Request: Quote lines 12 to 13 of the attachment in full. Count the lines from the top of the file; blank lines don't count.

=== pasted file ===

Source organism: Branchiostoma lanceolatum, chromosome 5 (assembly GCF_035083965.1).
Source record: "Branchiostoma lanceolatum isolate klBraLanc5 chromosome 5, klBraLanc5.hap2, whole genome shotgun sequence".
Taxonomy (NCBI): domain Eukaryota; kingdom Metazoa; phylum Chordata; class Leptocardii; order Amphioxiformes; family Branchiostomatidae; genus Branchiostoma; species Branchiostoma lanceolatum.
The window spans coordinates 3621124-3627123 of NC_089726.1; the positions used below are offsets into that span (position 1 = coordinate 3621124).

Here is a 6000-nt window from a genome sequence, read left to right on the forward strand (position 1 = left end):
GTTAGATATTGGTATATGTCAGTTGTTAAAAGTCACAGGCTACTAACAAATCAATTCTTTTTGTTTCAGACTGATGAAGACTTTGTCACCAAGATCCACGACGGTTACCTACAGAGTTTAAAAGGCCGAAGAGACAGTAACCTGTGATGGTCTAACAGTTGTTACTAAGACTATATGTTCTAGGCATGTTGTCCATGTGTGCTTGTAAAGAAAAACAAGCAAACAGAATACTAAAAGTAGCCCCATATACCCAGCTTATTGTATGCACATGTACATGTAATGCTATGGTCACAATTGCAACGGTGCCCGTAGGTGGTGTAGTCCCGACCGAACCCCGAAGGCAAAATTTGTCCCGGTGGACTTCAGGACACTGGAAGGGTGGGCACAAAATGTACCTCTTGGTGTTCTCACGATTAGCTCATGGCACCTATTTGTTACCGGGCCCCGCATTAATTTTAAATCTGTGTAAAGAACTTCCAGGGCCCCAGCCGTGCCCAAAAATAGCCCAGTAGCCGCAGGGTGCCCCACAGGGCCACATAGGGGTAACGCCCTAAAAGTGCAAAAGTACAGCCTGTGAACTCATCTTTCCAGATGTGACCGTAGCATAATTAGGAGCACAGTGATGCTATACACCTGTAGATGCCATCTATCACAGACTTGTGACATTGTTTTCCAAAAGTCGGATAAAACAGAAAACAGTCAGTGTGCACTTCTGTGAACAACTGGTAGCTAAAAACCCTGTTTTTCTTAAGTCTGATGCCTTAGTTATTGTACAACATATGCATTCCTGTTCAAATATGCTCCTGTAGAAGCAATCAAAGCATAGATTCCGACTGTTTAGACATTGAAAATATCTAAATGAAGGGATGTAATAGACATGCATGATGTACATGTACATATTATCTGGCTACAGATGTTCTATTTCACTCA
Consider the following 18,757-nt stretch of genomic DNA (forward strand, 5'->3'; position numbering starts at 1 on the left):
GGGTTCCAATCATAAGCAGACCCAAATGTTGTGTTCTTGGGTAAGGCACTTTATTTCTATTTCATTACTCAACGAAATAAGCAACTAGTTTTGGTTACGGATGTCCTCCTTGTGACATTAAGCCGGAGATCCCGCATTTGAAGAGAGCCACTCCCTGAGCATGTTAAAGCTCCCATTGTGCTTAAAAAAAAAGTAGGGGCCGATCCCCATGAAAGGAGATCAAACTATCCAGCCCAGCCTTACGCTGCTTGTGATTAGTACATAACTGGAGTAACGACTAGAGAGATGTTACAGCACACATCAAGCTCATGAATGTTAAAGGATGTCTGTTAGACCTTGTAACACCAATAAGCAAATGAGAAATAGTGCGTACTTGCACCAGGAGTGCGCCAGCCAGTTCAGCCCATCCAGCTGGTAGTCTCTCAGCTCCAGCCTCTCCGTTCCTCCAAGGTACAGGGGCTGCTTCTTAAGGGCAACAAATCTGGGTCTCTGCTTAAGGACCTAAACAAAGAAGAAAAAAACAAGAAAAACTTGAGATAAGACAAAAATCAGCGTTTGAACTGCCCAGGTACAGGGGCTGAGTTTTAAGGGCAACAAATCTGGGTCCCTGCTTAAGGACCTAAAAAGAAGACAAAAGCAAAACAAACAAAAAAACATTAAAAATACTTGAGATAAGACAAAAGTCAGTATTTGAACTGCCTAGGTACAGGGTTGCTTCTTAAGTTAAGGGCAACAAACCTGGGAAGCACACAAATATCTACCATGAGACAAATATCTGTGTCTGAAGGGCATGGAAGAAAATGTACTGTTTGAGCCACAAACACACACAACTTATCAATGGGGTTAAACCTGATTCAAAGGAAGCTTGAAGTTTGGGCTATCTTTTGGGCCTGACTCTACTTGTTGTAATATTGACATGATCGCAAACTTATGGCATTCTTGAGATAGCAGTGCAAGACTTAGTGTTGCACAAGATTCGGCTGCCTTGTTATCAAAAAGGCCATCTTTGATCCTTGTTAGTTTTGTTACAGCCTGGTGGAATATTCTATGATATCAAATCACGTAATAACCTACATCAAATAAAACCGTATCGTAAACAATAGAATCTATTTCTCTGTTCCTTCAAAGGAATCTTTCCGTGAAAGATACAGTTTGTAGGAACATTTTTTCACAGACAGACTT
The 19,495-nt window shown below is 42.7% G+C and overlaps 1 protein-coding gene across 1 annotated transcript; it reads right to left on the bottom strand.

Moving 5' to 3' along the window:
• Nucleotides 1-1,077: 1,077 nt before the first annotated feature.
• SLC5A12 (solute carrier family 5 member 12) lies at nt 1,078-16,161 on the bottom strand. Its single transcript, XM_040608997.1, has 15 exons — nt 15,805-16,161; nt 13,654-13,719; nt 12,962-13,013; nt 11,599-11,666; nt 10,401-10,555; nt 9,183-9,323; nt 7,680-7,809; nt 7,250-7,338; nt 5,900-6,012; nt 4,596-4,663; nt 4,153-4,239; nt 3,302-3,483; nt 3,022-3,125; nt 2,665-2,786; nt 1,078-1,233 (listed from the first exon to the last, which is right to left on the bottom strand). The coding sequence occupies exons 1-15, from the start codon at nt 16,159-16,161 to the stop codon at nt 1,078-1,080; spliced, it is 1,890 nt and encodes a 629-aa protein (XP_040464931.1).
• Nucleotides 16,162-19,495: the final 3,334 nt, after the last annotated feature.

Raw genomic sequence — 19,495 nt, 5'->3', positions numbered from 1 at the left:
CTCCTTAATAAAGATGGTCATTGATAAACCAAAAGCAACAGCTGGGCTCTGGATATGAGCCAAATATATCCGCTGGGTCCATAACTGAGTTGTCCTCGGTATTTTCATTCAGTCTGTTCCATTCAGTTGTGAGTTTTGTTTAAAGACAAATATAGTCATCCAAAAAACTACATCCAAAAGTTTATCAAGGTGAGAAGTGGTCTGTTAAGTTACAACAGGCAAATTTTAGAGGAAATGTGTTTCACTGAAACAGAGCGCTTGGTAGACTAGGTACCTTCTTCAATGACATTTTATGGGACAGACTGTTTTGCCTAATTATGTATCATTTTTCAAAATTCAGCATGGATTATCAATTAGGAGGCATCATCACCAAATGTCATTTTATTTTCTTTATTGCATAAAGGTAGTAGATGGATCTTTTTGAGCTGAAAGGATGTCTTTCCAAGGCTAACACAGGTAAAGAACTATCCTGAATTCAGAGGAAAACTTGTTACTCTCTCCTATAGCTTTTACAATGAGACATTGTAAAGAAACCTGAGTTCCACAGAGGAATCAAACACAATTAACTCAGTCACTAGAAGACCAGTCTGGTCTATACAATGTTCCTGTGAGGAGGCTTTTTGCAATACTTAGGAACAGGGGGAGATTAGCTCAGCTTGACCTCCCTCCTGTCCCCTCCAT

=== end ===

• SLC5A12 (solute carrier family 5 member 12) lies at nt 1,078-16,161 on the bottom strand. Its single transcript, XM_040608997.1, has 15 exons — nt 15,805-16,161; nt 13,654-13,719; nt 12,962-13,013; nt 11,599-11,666; nt 10,401-10,555; nt 9,183-9,323; nt 7,680-7,809; nt 7,250-7,338; nt 5,900-6,012; nt 4,596-4,663; nt 4,153-4,239; nt 3,302-3,483; nt 3,022-3,125; nt 2,665-2,786; nt 1,078-1,233 (listed from the first exon to the last, which is right to left on the bottom strand). The coding sequence occupies exons 1-15, from the start codon at nt 16,159-16,161 to the stop codon at nt 1,078-1,080; spliced, it is 1,890 nt and encodes a 629-aa protein (XP_040464931.1).
• Nucleotides 16,162-19,495: the final 3,334 nt, after the last annotated feature.